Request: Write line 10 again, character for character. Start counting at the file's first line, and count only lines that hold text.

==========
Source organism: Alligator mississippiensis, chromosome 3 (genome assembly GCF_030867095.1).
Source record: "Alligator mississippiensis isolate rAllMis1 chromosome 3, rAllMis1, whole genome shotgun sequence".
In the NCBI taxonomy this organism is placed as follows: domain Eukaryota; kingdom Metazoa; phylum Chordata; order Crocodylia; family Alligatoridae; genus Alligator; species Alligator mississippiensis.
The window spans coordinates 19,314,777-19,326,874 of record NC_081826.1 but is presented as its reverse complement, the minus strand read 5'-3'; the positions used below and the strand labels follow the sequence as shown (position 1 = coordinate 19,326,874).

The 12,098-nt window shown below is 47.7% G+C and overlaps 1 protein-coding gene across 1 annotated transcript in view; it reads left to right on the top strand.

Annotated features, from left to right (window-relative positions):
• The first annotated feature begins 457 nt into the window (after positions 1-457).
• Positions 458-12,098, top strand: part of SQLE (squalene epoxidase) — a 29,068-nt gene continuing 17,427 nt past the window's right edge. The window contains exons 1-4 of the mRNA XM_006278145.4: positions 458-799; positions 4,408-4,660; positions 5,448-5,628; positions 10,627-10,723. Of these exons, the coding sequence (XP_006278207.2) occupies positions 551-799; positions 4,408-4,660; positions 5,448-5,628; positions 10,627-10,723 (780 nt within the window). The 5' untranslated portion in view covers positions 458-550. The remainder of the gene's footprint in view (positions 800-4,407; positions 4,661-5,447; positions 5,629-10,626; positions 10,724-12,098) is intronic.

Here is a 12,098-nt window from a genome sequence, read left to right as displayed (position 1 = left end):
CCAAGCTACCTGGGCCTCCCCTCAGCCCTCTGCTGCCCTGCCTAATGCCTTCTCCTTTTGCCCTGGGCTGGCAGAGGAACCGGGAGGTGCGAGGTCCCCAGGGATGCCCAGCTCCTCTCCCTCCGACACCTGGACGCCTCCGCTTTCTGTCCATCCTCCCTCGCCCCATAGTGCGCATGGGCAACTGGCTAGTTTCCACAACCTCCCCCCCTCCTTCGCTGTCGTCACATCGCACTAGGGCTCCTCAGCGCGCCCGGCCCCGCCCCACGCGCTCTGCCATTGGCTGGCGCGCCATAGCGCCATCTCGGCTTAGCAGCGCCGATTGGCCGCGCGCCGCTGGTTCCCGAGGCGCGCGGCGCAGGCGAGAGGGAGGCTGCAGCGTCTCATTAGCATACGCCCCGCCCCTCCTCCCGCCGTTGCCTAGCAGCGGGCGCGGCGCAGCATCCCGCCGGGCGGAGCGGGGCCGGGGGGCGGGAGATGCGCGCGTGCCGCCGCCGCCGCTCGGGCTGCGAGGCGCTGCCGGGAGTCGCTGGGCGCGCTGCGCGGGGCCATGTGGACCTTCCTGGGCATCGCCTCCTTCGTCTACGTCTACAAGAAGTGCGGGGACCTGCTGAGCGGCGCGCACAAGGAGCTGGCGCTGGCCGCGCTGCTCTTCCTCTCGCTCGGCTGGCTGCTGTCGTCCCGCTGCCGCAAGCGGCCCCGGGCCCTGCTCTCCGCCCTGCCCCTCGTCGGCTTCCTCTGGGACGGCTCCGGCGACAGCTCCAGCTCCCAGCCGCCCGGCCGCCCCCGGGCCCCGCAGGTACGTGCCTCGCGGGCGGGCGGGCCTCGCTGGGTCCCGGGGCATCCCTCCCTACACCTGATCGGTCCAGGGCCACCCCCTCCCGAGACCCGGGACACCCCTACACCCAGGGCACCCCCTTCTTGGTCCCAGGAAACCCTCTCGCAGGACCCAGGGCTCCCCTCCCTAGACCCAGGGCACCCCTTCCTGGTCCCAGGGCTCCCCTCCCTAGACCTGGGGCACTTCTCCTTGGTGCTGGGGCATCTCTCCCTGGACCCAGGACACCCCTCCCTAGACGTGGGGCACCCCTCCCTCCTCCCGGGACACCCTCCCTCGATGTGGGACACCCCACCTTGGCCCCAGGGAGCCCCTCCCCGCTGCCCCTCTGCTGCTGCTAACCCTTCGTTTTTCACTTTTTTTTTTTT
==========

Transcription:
CCAAGCTACCTGGGCCTCCCCTCAGCCCTCTGCTGCCCTGCCTAATGCCTTCTCCTTTTGCCCTGGGCTGGCAGAGGAACCGGGAGGTGCGAGGTCCCCAGGGATGCCCAGCTCCTCTCCCTCCGACACCTGGACGCCTCCGCTTTCTGTCCATCCTCCCTCGCCCCATAGTGCGCATGGGCAACTGGCTAGTTTCCACAACCTCCCCCCCTCCTTCGCTGTCGTCACATCGCACTAGGGCTCCTCAGCGCGCCCGGCCCCGCCCCACGCGCTCTGCCATTGGCTGGCGCGCCATAGCGCCATCTCGGCTTAGCAGCGCCGATTGGCCGCGCGCCGCTGGTTCCCGAGGCGCGCGGCGCAGGCGAGAGGGAGGCTGCAGCGTCTCATTAGCATACGCCCCGCCCCTCCTCCCGCCGTTGCCTAGCAGCGGGCGCGGCGCAGCATCCCGCCGGGCGGAGCGGGGCCGGGGGGCGGGAGATGCGCGCGTGCCGCCGCCGCCGCTCGGGCTGCGAGGCGCTGCCGGGAGTCGCTGGGCGCGCTGCGCGGGGCCATGTGGACCTTCCTGGGCATCGCCTCCTTCGTCTACGTCTACAAGAAGTGCGGGGACCTGCTGAGCGGCGCGCACAAGGAGCTGGCGCTGGCCGCGCTGCTCTTCCTCTCGCTCGGCTGGCTGCTGTCGTCCCGCTGCCGCAAGCGGCCCCGGGCCCTGCTCTCCGCCCTGCCCCTCGTCGGCTTCCTCTGGGACGGCTCCGGCGACAGCTCCAGCTCCCAGCCGCCCGGCCGCCCCCGGGCCCCGCAGGTACGTGCCTCGCGGGCGGGCGGGCCTCGCTGGGTCCCGGGGCATCCCTCCCTACACCTGATCGGTCCAGGGCCACCCCCTCCCGAGACCCGGGACACCCCTACACCCAGGGCACCCCCTTCTTGGTCCCAGGAAACCCTCTCGCAGGACCCAGGGCTCCCCTCCCTAGACCCAGGGCACCCCTTCCTGGTCCCAGGGCTCCCCTCCCTAGACCTGGGGCACTTCTCCTTGGTGCTGGGGCATCTCTCCCTGGACCCAGGACACCCCTCCCTAGACGTGGGGCACCCCTCCCTCCTCCCGGGACACCCTCCCTCGATGTGGGACACCCCACCTTGGCCCCAGGGAGCCCCTCCCCGCTGCCCCTCTGCTGCTGCTAACCCTTCGTTTTTCACTTTTTTTTTTTT